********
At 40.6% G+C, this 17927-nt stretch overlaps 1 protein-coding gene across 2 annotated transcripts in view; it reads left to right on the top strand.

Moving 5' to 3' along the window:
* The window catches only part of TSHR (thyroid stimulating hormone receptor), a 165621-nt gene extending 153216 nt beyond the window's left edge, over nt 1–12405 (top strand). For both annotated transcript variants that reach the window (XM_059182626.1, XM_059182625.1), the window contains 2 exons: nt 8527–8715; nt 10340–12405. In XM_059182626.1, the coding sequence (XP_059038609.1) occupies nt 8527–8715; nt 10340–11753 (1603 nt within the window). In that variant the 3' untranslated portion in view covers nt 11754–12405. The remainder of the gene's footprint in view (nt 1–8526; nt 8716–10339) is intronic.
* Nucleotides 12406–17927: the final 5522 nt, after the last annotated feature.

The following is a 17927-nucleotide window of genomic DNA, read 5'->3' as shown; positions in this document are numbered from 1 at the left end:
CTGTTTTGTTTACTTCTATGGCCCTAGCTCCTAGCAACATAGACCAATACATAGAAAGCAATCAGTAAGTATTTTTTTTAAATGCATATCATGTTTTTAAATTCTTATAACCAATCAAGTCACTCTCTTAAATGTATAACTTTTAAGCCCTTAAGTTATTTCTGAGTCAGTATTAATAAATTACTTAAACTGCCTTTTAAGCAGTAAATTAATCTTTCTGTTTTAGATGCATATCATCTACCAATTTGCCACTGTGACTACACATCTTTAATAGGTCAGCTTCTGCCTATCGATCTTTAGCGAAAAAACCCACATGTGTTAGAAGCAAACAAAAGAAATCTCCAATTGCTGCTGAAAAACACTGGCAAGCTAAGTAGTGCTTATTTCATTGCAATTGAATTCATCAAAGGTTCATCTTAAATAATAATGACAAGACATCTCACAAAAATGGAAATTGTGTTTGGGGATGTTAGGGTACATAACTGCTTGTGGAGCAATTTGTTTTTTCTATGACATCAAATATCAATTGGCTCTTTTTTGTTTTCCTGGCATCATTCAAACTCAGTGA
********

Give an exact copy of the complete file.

At 40.6% G+C, this 17927-nt stretch overlaps 1 protein-coding gene across 2 annotated transcripts in view; it reads left to right on the top strand.

Moving 5' to 3' along the window:
* The window catches only part of TSHR (thyroid stimulating hormone receptor), a 165621-nt gene extending 153216 nt beyond the window's left edge, over nt 1–12405 (top strand). For both annotated transcript variants that reach the window (XM_059182626.1, XM_059182625.1), the window contains 2 exons: nt 8527–8715; nt 10340–12405. In XM_059182626.1, the coding sequence (XP_059038609.1) occupies nt 8527–8715; nt 10340–11753 (1603 nt within the window). In that variant the 3' untranslated portion in view covers nt 11754–12405. The remainder of the gene's footprint in view (nt 1–8526; nt 8716–10339) is intronic.
* Nucleotides 12406–17927: the final 5522 nt, after the last annotated feature.

The following is a 17927-nucleotide window of genomic DNA, read 5'->3' as shown; positions in this document are numbered from 1 at the left end:
CTGTTTTGTTTACTTCTATGGCCCTAGCTCCTAGCAACATAGACCAATACATAGAAAGCAATCAGTAAGTATTTTTTTTAAATGCATATCATGTTTTTAAATTCTTATAACCAATCAAGTCACTCTCTTAAATGTATAACTTTTAAGCCCTTAAGTTATTTCTGAGTCAGTATTAATAAATTACTTAAACTGCCTTTTAAGCAGTAAATTAATCTTTCTGTTTTAGATGCATATCATCTACCAATTTGCCACTGTGACTACACATCTTTAATAGGTCAGCTTCTGCCTATCGATCTTTAGCGAAAAAACCCACATGTGTTAGAAGCAAACAAAAGAAATCTCCAATTGCTGCTGAAAAACACTGGCAAGCTAAGTAGTGCTTATTTCATTGCAATTGAATTCATCAAAGGTTCATCTTAAATAATAATGACAAGACATCTCACAAAAATGGAAATTGTGTTTGGGGATGTTAGGGTACATAACTGCTTGTGGAGCAATTTGTTTTTTCTATGACATCAAATATCAATTGGCTCTTTTTTGTTTTCCTGGCATCATTCAAACTCAGTGA